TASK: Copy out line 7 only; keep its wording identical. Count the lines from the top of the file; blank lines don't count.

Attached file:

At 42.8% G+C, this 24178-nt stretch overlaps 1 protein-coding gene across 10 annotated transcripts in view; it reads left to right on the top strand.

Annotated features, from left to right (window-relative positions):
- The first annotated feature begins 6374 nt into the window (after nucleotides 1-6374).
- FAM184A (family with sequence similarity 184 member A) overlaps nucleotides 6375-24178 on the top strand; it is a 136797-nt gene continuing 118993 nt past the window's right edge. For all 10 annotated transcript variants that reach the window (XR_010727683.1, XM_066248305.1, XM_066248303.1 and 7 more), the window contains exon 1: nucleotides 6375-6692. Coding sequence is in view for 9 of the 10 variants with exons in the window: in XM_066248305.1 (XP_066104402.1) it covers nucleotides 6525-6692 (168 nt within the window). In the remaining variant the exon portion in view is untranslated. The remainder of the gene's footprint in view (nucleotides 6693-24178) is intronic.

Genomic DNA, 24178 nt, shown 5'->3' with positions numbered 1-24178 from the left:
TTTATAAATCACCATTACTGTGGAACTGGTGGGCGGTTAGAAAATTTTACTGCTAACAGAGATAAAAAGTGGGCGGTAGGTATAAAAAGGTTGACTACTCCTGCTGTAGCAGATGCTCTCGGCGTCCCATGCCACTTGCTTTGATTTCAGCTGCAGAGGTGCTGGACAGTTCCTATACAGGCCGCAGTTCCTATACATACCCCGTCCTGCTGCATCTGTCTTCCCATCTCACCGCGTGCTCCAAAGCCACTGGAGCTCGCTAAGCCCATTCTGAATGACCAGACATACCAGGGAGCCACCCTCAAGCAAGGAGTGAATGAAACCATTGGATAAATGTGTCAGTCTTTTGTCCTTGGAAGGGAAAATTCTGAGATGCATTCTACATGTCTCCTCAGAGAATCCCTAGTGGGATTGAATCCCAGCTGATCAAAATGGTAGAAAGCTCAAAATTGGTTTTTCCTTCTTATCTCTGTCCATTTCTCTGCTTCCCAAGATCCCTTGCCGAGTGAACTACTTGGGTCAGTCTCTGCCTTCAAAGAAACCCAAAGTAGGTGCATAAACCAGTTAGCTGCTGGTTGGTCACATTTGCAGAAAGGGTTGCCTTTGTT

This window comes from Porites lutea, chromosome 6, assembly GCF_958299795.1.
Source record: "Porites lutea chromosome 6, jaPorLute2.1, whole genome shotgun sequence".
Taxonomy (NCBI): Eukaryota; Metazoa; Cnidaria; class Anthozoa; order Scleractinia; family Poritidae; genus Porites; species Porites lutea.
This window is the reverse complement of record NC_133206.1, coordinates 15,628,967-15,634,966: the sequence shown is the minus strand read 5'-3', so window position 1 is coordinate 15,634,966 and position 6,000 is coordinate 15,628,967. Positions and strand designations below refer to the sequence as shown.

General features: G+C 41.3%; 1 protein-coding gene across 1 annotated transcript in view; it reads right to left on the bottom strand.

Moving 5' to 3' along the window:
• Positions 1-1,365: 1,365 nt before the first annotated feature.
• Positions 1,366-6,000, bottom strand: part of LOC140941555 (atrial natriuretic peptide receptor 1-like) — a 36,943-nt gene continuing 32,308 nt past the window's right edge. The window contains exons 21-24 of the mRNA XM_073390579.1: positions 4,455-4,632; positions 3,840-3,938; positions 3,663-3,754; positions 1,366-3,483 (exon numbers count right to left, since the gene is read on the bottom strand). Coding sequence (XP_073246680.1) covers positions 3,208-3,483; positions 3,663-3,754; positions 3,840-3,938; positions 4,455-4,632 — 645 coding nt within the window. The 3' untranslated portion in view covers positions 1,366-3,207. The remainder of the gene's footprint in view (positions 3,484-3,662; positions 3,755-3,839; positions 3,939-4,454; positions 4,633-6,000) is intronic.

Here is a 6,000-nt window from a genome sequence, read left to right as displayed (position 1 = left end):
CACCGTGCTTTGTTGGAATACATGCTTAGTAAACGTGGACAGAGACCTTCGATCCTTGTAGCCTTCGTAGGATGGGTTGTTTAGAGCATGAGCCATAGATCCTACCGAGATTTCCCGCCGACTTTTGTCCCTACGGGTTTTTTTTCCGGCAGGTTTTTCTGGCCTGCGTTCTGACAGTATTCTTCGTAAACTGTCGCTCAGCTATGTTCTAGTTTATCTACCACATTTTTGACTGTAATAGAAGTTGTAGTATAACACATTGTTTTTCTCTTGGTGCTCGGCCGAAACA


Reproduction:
This window comes from Porites lutea, chromosome 6, assembly GCF_958299795.1.